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Ordained in 2011, Father Friel served for five years as Parochial Vicar at St. Anselm Parish in Northeast Philly. He is currently studying toward a doctorate in liturgical theology at The Catholic University of America in Washington, D.C.
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Had the Church never spoken on this matter, it would still be repugnant to our Catholic people’s sense of what is fit and proper in the holiest of places, that a priest should have to struggle through the prayers of the Holy Mass, because of such tunes as “Alice, where art thou?” the “Vacant Chair,” and others of more vulgar title, which, through the carelessness or bad judgment of organists, sometimes find their way into our choirs.
— Preface to a Roman Catholic Hymnal (1896)

Installation of New Pipe Organ on Capitol Hill
published 19 May 2019 by Fr. David Friel

NSTALLATIONS of new pipe organs are significant events. Even as their digital counterparts have grown in popularity, pipe organs have retained a place of unique importance in the field of Church music. New installations require the cooperation and support of the whole parish—pastor, musicians, and faithful—and they are a cause for real celebration.

One recently completed project took place at St. Peter’s Church in Washington, DC. Situated on the House side of Capitol Hill, the parish elected to replace, rather than repair, its previous instrument. The earlier organ, installed in 1940, had been damaged by plaster that fell during a 2001 earthquake in the city. The new organ debuted at this year’s Easter Vigil.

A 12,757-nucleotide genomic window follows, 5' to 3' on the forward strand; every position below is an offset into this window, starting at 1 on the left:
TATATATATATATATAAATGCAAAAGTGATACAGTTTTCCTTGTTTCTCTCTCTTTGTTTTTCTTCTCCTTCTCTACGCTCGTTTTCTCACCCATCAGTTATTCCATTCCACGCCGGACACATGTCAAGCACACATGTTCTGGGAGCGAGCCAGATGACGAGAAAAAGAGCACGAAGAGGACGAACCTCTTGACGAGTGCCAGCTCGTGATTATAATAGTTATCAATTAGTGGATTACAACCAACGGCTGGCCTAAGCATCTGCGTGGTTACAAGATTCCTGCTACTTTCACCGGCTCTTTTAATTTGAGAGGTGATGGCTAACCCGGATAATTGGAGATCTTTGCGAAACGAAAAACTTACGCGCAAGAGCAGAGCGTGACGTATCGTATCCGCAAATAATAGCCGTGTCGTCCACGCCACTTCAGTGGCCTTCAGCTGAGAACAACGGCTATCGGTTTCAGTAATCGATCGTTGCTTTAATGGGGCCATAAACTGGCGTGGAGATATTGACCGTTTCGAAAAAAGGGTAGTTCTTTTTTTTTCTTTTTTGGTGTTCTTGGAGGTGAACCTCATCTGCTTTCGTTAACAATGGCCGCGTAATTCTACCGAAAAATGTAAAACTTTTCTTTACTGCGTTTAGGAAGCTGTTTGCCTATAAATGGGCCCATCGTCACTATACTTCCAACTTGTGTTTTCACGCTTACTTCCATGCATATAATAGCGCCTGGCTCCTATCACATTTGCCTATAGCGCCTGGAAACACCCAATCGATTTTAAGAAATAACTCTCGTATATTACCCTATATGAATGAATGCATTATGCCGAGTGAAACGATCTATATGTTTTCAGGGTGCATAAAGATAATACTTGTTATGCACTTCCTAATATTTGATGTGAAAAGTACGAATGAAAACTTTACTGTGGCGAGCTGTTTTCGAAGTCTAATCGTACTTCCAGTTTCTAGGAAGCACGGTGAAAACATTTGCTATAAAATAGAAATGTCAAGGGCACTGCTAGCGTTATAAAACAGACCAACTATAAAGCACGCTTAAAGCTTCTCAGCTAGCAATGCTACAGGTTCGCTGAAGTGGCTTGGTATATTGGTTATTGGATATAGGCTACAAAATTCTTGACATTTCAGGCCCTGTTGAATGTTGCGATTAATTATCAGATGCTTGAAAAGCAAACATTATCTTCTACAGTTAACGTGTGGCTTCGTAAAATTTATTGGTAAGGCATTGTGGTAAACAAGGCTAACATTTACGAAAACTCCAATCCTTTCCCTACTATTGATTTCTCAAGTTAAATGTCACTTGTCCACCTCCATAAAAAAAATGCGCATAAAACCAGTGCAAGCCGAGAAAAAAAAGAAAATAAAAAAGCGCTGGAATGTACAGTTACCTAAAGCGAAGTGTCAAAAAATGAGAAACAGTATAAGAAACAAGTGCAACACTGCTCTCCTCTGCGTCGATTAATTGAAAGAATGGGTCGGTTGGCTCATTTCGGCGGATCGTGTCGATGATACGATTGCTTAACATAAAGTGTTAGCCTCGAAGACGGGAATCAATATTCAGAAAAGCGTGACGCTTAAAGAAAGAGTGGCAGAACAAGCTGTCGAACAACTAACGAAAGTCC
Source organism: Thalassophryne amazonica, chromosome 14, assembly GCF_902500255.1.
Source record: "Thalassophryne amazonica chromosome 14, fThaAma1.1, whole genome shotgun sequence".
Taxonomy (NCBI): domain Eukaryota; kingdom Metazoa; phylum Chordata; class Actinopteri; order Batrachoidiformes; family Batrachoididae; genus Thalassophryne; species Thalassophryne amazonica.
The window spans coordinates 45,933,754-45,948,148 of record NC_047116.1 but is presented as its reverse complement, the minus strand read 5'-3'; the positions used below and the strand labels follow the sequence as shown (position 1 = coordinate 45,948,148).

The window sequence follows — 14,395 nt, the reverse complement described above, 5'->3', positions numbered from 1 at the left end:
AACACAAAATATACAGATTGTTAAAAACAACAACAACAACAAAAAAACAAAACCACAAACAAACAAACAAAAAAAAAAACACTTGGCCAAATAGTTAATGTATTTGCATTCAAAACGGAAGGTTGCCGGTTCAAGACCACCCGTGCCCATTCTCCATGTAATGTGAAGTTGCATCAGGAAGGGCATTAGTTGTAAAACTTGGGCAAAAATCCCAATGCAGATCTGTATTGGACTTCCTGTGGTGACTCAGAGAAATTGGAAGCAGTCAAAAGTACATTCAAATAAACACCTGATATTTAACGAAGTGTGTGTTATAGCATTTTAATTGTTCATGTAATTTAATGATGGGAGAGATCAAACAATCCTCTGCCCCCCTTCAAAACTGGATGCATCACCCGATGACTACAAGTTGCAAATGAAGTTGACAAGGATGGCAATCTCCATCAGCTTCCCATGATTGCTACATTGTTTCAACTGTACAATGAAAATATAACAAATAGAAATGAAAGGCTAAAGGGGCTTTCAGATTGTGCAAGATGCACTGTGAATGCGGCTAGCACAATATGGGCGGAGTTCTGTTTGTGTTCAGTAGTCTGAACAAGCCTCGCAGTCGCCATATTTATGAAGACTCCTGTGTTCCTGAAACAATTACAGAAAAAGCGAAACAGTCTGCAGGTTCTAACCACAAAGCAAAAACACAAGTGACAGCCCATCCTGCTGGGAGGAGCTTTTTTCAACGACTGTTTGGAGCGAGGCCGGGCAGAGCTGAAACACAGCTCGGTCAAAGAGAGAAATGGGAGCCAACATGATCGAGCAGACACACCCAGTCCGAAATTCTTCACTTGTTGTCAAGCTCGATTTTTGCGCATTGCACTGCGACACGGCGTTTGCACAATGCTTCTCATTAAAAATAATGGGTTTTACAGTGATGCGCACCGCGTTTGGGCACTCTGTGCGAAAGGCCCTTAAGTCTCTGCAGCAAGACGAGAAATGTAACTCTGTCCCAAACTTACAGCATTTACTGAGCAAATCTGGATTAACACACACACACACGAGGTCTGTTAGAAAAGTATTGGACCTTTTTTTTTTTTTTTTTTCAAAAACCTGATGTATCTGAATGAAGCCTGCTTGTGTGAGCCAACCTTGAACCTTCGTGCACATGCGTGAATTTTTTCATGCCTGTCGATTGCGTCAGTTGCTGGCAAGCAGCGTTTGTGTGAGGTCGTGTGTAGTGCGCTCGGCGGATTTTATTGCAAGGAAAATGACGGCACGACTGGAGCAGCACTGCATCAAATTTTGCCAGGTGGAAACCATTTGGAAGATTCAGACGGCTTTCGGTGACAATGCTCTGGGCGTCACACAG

The music program at St. Peter’s is directed by Kevin O’Brien, a respected organist and conductor who holds a DMA from The Catholic University of America. The Archdiocese of Washington’s Catholic Standard featured a nice article on the installation project, including interviews of O’Brien and the pastor.

The new instrument is Opus 162 of Noack Organ Company, headquartered in Massachusetts. It is both modern and traditional: modern in the sense that it is carefully designed to support congregational singing, and traditional in that it uses all mechanical (tracker) action. One of the most interesting aspect of this project is that the organ builders worked around two brick walls in the choir loft area that are integral to the structure of the church. Below are three images illustrating how this was accomplished:

Full specifications of the instrument are found on the organ builder’s website here.

St. Peter’s Church is one of two venues utilized by the excellent Washington Bach Consort. The ensemble performs a Noontime Cantata Series on the first Mondays and Tuesdays of several months throughout the year. In addition to a fine program of Bach works, each concert begins with an organ solo. The new instrument will be specially featured in the upcoming season of the Consort.

Congratulations to St. Peter’s Church on their achievement!